Mohamed Ibrahim, an unsolved mystery

Rana Allam
6 Min Read
Rana Allam
Managing editor Rana Allam
Rana Allam

Today marks the anniversary of the appointment of Mohamed Ibrahim as Egypt’s Minister of Interior. And so another year begins with the man who survived it all, whose forces killed indiscriminately under his command and proved to all the people of Egypt that the Ministry of Interior is the regime’s tool to oppress; any regime that holds power can depend on this man to defend it. He is the man who gave Egyptians unquestionable evidence that the police is at the service of those in power, regardless of who they are.

Mohamed Ibrahim was promoted by former President Mohamed Morsi on 6 January 2013, in the country’s second cabinet reshuffle during Morsi’s rule. Ibrahim’s first promotion came after his absolute devotion to secure Morsi’s visit to Assiut with thousands of CSF soldiers, and Morsi promoted him from head of Assiut security to head of prisons’ authority; then, a few months later in January 2013, he became Egypt’s interior minister. It seemed then that Mohamed Ibrahim impressed Morsi very much that the latter promoted him twice in just a few months. And the talk that surrounded such quick promotions was that Ibrahim was a Brotherhood sympathiser. That sounds quite funny nowadays!

The numbers of those the interior ministry killed over the past year have gone beyond 2,500 people. For the sake of this argument, I will put aside those who were killed during clashes or protests or even during the violent dispersals of sit ins and marches; I will only count those who died with no means of fighting back.

So to put things in perspective, here are some numbers that might help:

During his term as head of Qena and Assiut security in 2011 (under SCAF), 12 of those who were killed died inside detention facilities and three died as a result of “overuse of power” on the streets.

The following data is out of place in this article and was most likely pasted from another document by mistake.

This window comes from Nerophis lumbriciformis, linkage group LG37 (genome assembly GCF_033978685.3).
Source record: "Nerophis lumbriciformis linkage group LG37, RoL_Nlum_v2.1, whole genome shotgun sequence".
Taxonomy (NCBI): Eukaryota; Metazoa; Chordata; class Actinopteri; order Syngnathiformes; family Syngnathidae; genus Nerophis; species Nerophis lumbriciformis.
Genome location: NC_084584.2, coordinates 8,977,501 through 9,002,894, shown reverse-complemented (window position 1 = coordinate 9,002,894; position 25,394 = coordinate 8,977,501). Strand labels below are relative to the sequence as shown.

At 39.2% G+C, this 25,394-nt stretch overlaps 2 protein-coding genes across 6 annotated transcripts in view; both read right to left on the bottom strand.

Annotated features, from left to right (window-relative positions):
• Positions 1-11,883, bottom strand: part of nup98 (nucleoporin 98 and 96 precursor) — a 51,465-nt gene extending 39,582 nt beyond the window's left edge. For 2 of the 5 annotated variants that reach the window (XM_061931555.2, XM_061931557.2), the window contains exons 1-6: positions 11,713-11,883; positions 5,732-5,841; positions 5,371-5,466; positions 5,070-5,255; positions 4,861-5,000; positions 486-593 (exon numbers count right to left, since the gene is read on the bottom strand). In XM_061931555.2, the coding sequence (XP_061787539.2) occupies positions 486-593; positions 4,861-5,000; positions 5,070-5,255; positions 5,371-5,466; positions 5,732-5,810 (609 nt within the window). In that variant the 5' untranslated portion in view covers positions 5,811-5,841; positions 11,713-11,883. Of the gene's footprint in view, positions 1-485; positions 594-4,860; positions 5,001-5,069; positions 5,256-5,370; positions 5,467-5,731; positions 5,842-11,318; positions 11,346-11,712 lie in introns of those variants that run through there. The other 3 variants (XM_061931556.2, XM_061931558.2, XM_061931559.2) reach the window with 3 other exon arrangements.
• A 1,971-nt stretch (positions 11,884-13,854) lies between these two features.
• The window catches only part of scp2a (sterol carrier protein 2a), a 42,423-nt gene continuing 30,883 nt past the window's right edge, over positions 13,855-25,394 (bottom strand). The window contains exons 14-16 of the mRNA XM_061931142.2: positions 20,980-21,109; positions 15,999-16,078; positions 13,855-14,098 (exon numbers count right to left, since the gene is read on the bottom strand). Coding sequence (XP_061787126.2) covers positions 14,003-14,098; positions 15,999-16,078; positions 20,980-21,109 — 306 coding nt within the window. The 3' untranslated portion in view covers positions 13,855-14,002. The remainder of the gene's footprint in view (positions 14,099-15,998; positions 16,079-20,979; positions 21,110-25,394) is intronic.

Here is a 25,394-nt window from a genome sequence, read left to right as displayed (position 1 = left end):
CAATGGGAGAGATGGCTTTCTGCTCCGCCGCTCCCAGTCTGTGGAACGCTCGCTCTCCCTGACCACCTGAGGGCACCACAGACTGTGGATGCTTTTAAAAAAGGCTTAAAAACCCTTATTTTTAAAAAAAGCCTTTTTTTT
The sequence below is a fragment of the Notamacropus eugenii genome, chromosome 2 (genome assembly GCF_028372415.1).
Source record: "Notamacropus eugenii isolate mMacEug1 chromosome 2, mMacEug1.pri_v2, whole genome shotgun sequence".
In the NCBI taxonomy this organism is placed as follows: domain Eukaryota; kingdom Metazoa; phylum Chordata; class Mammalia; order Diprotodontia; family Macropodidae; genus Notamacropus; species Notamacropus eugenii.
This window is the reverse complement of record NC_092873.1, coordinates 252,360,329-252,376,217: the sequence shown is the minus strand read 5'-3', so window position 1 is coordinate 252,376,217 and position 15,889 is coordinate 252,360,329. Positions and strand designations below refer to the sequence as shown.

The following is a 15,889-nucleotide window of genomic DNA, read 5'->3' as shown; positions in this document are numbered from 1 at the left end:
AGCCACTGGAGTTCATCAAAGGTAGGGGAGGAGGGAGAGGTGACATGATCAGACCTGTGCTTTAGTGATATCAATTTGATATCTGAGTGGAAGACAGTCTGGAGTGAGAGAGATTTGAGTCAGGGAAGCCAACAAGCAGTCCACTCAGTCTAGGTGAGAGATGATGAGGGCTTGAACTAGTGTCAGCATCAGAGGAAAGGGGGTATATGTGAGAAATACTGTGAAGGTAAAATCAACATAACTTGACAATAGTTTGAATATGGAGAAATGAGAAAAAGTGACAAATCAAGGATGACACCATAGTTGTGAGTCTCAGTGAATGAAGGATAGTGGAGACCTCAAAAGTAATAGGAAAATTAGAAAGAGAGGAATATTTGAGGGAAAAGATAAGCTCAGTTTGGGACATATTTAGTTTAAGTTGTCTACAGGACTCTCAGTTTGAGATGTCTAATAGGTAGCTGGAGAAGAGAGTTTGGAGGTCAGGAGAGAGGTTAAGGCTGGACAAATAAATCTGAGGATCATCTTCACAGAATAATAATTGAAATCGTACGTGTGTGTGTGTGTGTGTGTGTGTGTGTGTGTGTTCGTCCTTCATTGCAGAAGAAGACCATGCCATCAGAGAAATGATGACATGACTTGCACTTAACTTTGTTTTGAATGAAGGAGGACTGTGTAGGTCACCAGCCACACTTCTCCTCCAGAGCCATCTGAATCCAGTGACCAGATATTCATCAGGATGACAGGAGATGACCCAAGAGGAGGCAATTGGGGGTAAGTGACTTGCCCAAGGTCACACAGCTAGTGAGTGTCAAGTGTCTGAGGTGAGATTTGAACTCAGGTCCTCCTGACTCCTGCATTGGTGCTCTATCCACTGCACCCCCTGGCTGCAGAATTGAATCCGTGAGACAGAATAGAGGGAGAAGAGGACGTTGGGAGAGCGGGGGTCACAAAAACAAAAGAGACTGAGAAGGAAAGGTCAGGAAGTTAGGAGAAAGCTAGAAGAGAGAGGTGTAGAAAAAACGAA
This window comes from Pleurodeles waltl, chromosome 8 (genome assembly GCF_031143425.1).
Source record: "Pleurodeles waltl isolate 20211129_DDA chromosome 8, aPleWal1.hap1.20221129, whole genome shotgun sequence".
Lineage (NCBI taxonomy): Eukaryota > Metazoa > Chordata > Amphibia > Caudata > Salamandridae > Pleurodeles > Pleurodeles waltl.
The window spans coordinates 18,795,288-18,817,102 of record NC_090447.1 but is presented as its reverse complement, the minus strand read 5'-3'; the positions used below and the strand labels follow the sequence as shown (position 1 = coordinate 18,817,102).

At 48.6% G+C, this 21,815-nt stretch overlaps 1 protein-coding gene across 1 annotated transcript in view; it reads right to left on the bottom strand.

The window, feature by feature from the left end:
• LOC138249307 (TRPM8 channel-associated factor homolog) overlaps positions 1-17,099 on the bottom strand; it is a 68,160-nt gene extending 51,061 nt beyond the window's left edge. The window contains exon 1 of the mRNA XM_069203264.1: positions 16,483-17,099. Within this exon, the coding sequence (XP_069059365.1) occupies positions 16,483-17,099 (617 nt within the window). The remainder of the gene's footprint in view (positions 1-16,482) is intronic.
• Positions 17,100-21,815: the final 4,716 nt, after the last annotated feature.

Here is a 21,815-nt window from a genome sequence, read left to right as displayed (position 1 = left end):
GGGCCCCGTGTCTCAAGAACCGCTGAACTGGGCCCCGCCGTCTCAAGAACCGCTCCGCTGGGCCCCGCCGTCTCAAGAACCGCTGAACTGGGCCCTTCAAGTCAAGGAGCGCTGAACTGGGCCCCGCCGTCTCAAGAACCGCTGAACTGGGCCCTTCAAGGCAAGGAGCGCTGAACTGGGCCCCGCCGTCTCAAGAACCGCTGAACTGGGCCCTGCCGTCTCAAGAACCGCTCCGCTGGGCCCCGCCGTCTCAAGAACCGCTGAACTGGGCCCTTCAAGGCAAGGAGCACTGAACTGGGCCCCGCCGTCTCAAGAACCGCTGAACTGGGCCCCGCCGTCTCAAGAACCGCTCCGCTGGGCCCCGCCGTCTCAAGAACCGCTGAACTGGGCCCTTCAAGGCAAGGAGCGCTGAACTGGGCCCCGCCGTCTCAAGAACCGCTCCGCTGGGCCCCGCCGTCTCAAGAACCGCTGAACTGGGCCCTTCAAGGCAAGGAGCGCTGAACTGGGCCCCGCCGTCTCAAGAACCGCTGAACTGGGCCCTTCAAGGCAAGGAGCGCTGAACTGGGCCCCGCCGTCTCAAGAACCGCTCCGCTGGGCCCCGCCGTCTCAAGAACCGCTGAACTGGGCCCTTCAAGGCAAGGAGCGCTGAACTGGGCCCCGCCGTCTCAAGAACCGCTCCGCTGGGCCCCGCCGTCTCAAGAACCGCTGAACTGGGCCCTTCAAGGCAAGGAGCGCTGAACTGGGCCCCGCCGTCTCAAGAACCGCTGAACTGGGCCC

During Morsi’ rule, 24 were killed inside detention facilities, 21 died from the police’s overuse of violence, and 29 died in sectarian violence, who Ibrahim’s ministry failed to protect.

Under the Mansour/Sisi era (only until November), 62 died inside detention facilities and 16 died from the overuse of power.

“Inside detention facilities” means they were tortured to death, and “overuse of power” means shooting at people while they are running away!

To me, the case of Mohamed Ibrahim is quite curious. How can a man survive two completely opposing regimes, kill people from both sides and yet remain untouched? Ibrahim has also survived a verdict against him, which had ordered two years of imprisonment and suspension from his position. He, of course, appealed the verdict and everything was over in one week! The sentence was given on 27 May, appealed, accepted and retracted in 3 June.

He has also survived an assassination attempt that took the lives of bystanders and police officers while he remained unharmed.

The number of times we heard rumours of sacking Mohamed Ibrahim cannot be counted, whether during Morsi’s rule or with the appointment of the army-backed government that deposed Morsi, or after the violence Egypt witnessed during the Rabaa and Nahda sit ins dispersals… and until now, with the death toll on the rise, the reports of torture at the hands of the police, the unlawful detentions, and the failure to bring an end to all security issues plaguing the country, it is indeed curious that he remains.

The failure of the interior ministry to protect Copts and churches, knowing that 51 died in sectarian violence during Ibrahim’s rule in the interior ministry, should be indicative.

The notion that the interior ministry handles traffic law enforcement, for example, with the numbers saying that there has been a 24% increase in road accidents in Cairo and travel roads from 2012 to 2013, should ring a bell.

The hundreds of police officers who died under Ibrahim, whether by shooting at them or by targeting the security directorates or intelligence buildings, should raise an alarm. He cannot even protect his own buildings and his own people, how is he expected to succeed in protecting all Egyptians?

It is indeed interesting and baffling, when a man with so many shortcomings and failures, still holds power over the most important and highly controversial institution in this country, in these tremulous times and under such dire need for security!

A year has passed with Ibrahim leading the most notorious institution in Egypt. Happy anniversary!

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